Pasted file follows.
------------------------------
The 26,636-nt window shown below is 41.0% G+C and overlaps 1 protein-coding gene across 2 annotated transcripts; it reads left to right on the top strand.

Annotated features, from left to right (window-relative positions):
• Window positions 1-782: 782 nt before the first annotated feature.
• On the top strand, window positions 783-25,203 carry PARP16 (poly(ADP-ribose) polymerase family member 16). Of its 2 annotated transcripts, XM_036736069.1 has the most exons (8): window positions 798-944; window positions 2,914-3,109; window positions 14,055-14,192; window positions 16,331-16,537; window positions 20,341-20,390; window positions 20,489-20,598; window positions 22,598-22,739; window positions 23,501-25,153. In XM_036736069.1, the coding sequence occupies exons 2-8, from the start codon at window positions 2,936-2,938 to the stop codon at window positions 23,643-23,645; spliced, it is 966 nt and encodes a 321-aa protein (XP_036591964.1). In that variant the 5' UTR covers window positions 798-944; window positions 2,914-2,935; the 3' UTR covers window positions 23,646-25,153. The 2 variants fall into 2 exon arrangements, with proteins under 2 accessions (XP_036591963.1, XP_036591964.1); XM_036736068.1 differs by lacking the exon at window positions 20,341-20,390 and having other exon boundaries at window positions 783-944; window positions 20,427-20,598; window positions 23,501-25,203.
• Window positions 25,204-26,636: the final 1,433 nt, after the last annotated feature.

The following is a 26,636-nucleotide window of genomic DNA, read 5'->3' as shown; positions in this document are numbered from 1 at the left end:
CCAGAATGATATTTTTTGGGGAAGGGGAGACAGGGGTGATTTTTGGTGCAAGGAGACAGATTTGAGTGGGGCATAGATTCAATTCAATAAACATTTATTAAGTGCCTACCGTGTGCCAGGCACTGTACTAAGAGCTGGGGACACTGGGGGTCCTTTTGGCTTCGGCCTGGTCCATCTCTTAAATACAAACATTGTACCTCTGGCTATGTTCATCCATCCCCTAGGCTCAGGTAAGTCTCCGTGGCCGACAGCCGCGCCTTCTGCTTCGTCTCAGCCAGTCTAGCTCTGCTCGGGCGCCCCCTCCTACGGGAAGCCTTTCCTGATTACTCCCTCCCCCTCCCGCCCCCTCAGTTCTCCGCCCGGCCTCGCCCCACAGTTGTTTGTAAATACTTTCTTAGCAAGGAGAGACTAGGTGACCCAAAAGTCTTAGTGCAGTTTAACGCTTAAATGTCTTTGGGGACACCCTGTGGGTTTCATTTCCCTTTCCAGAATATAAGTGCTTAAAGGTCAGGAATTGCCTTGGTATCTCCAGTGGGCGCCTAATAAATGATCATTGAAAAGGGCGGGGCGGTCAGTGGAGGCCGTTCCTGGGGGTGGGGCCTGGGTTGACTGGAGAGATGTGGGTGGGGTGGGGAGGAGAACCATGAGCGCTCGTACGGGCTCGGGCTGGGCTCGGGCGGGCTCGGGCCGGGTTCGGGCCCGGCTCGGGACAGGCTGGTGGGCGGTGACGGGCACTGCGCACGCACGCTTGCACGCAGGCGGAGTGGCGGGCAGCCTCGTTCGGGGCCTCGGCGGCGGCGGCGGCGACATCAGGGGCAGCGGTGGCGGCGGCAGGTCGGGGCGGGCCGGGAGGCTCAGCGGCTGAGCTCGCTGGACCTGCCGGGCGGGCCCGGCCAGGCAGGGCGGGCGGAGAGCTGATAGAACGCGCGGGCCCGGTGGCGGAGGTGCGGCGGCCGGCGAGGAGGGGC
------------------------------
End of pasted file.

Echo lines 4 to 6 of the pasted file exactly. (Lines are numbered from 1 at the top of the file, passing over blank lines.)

• On the top strand, window positions 783-25,203 carry PARP16 (poly(ADP-ribose) polymerase family member 16). Of its 2 annotated transcripts, XM_036736069.1 has the most exons (8): window positions 798-944; window positions 2,914-3,109; window positions 14,055-14,192; window positions 16,331-16,537; window positions 20,341-20,390; window positions 20,489-20,598; window positions 22,598-22,739; window positions 23,501-25,153. In XM_036736069.1, the coding sequence occupies exons 2-8, from the start codon at window positions 2,936-2,938 to the stop codon at window positions 23,643-23,645; spliced, it is 966 nt and encodes a 321-aa protein (XP_036591964.1). In that variant the 5' UTR covers window positions 798-944; window positions 2,914-2,935; the 3' UTR covers window positions 23,646-25,153. The 2 variants fall into 2 exon arrangements, with proteins under 2 accessions (XP_036591963.1, XP_036591964.1); XM_036736068.1 differs by lacking the exon at window positions 20,341-20,390 and having other exon boundaries at window positions 783-944; window positions 20,427-20,598; window positions 23,501-25,203.
• Window positions 25,204-26,636: the final 1,433 nt, after the last annotated feature.

The following is a 26,636-nucleotide window of genomic DNA, read 5'->3' as shown; positions in this document are numbered from 1 at the left end: